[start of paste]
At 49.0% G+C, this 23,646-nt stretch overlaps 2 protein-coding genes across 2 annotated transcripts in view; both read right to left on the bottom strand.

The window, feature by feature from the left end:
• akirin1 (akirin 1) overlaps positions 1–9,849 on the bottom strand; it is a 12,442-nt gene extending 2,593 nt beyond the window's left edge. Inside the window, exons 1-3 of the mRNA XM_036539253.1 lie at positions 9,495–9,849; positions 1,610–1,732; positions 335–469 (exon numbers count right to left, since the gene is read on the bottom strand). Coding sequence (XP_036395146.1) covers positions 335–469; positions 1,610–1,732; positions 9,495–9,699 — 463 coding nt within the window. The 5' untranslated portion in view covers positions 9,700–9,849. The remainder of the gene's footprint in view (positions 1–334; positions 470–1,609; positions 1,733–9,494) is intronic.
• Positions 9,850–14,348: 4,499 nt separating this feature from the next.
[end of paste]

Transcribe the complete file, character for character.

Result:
At 49.0% G+C, this 23,646-nt stretch overlaps 2 protein-coding genes across 2 annotated transcripts in view; both read right to left on the bottom strand.

The window, feature by feature from the left end:
• akirin1 (akirin 1) overlaps positions 1–9,849 on the bottom strand; it is a 12,442-nt gene extending 2,593 nt beyond the window's left edge. Inside the window, exons 1-3 of the mRNA XM_036539253.1 lie at positions 9,495–9,849; positions 1,610–1,732; positions 335–469 (exon numbers count right to left, since the gene is read on the bottom strand). Coding sequence (XP_036395146.1) covers positions 335–469; positions 1,610–1,732; positions 9,495–9,699 — 463 coding nt within the window. The 5' untranslated portion in view covers positions 9,700–9,849. The remainder of the gene's footprint in view (positions 1–334; positions 470–1,609; positions 1,733–9,494) is intronic.
• Positions 9,850–14,348: 4,499 nt separating this feature from the next.